Writer-director Jeff Baena's Joshy begins with a viscerally assembled montage that transforms the mundane into a kind of sensorial experience. Josh (Thomas Middleditch) returns home from work, greets his fiancée, Rachel (Alison Brie), then heads to the gym while she prepares dinner. All the while, their apartment appears bathed in bright white, the soundtrack heightening the pitch of incidental noises to disconcerting effect. Everyday routines are reduced to a series of specific sounds and images, such as the pounding of feet on a treadmill and harsh sunlight hitting a wall. Which is why Josh's discovery of Rachel having committed suicide is all the more shocking, as this disturbing sight shatters our perception of these characters' lives. Through an emphasis on commonplace occurrences, Baena conditions us into believing the pair leads relatively stable lives, only for the filmmaker to reveal how that rush to judgment is ultimately naïve.
This opening establishes Baena's extended riff on the presumptuous of people, in this case a group of friends, claiming to fully understand one another. We reveal different things about ourselves to different people, and in what seems like an almost Brechtian distancing effect, Baena continually dares us to draw our own conclusions about his characters, only to comically or melancholically pull the rug out from under us. Throughout Joshy, multifaceted personalities unfold in such simultaneously exciting and maddening ways that, even though the film's characters appear to reveal every aspect of themselves throughout the duration of a debaucherous weekend getaway, they remain fundamentally unknowable.
The film feels most real, even at its most absurd, when focused on the idea of closure as a kind of fantasy.
In the wake of Rachel's death, Josh soldiers on, gathering his various friends for a weekend at a house in Ojai that was intended to host his bachelor party. Despite its title, the film dwells equally on all its characters, and in strikingly empathetic ways, homing in on the individual perspectives that shape people's beliefs and actions and how the mood of a given situation can be interpreted differently and inform and influence one's behavior. The film feels as if it's always shifting perspective, sometimes within the course of a single shot. At a local bar, Eric (Nick Kroll) and his tagalong friend, Greg (Brett Gelman), goof off as the camera casually drifts toward and eventually outside of a window to listen in on high-strung Adam (Alex Ross Perry) arguing with his girlfriend on the phone as they break up. A diverting time at a bar that was meant to be fun turns out to be a displeasing one for Adam.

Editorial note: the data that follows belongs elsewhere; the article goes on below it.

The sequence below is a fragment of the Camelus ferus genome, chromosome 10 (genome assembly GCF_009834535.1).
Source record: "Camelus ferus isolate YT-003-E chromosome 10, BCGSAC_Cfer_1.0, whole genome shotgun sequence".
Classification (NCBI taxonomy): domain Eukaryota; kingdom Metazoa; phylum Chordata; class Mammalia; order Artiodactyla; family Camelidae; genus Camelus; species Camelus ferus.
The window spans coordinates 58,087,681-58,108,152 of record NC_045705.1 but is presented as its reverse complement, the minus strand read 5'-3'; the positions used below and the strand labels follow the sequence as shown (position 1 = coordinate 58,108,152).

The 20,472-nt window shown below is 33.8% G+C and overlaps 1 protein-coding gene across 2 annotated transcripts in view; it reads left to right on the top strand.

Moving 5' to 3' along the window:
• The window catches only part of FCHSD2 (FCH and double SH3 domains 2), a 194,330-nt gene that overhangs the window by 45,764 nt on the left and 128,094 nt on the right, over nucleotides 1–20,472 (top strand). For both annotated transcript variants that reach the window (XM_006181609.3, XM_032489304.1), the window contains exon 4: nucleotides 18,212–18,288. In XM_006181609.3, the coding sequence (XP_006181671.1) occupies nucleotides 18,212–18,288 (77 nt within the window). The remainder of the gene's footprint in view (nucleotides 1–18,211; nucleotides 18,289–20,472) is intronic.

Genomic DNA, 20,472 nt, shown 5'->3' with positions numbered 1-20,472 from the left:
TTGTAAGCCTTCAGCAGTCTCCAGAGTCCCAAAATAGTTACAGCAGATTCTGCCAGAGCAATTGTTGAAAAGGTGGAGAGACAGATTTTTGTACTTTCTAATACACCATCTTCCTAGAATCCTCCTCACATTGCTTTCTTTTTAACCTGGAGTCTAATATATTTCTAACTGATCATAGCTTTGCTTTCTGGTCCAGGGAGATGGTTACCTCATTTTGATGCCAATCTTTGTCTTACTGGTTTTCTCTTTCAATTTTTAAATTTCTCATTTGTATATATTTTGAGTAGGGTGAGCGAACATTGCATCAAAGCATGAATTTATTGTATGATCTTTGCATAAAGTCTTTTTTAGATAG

Joshy focuses on its characters' spontaneity as they try to sustain a freewheeling party atmosphere, often in cheerful and snarky avoidance of all the pain that Josh still obviously feels over Rachel's death. But these feelings must be dealt with head-on, and in at least one instance the film nearly derails in observing how individuals cope with grief. Having caught wind of Josh's party weekend, Rachel's parents, Claudia and Steve (Lisa Edelstein and Paul Reiser), come to visit and confront Josh with their suspicions about their daughter's death. This sequence, which has Claudia and Steve yelling accusations at Josh and waving around an autopsy photo of their daughter, is so tonally histrionic as to take the film into the realm of Kabuki theater.
The film feels most real, even at its most absurd, when focused on the idea of closure as a kind of fantasy, tying that idea to the spirit of a party where people behave impulsively in the moment. Adam and Eric argue music, only to forget about their differences moments later. More profound, though, is the relationship that develops between Ari (Adam Pally) and Jodi (Jenny Slate), a woman celebrating her birthday with friends at a nearby house. Ari uses the fact that they attended the same summer camp as children to prolong the debatable innocence of their flirtation, but guilt gets the better of him, and he finally confesses to being married. No skin off her back, she claims, but her terse goodbye suggests otherwise. In the ephemeral nature of a party, as Joshy articulates, shit happens and some things are left unsettled—perfectly epitomized by Greg when he states that, while he'll remember the weekend for a long time, he'll probably never see most of these people ever again.